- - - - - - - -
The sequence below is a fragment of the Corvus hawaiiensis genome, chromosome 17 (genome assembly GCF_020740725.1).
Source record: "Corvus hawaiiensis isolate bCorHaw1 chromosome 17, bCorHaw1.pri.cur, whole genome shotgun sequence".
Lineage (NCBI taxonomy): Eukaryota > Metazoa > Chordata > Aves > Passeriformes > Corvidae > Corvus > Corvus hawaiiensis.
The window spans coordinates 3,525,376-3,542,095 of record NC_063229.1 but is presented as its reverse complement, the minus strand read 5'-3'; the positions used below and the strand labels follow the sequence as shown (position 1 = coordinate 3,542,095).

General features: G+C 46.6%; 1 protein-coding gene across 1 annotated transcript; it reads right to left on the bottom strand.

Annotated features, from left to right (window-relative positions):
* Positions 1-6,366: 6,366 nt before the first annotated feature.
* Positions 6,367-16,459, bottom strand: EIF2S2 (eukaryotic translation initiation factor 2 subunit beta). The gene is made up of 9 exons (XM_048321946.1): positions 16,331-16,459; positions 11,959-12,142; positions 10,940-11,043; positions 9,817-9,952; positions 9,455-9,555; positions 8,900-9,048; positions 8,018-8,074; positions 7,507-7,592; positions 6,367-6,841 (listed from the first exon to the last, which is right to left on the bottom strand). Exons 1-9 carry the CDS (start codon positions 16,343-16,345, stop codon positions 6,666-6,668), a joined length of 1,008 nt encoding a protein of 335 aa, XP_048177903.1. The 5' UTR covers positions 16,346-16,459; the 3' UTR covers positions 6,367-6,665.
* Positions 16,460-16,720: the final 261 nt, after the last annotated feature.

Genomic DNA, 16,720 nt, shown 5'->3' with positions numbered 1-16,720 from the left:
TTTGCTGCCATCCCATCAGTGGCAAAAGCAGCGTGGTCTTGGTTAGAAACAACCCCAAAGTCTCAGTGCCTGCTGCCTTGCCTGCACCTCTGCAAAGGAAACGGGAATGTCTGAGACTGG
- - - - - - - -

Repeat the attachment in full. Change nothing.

The sequence below is a fragment of the Corvus hawaiiensis genome, chromosome 17 (genome assembly GCF_020740725.1).
Source record: "Corvus hawaiiensis isolate bCorHaw1 chromosome 17, bCorHaw1.pri.cur, whole genome shotgun sequence".
Lineage (NCBI taxonomy): Eukaryota > Metazoa > Chordata > Aves > Passeriformes > Corvidae > Corvus > Corvus hawaiiensis.
The window spans coordinates 3,525,376-3,542,095 of record NC_063229.1 but is presented as its reverse complement, the minus strand read 5'-3'; the positions used below and the strand labels follow the sequence as shown (position 1 = coordinate 3,542,095).

General features: G+C 46.6%; 1 protein-coding gene across 1 annotated transcript; it reads right to left on the bottom strand.

Annotated features, from left to right (window-relative positions):
* Positions 1-6,366: 6,366 nt before the first annotated feature.
* Positions 6,367-16,459, bottom strand: EIF2S2 (eukaryotic translation initiation factor 2 subunit beta). The gene is made up of 9 exons (XM_048321946.1): positions 16,331-16,459; positions 11,959-12,142; positions 10,940-11,043; positions 9,817-9,952; positions 9,455-9,555; positions 8,900-9,048; positions 8,018-8,074; positions 7,507-7,592; positions 6,367-6,841 (listed from the first exon to the last, which is right to left on the bottom strand). Exons 1-9 carry the CDS (start codon positions 16,343-16,345, stop codon positions 6,666-6,668), a joined length of 1,008 nt encoding a protein of 335 aa, XP_048177903.1. The 5' UTR covers positions 16,346-16,459; the 3' UTR covers positions 6,367-6,665.
* Positions 16,460-16,720: the final 261 nt, after the last annotated feature.

Genomic DNA, 16,720 nt, shown 5'->3' with positions numbered 1-16,720 from the left:
TTTGCTGCCATCCCATCAGTGGCAAAAGCAGCGTGGTCTTGGTTAGAAACAACCCCAAAGTCTCAGTGCCTGCTGCCTTGCCTGCACCTCTGCAAAGGAAACGGGAATGTCTGAGACTGG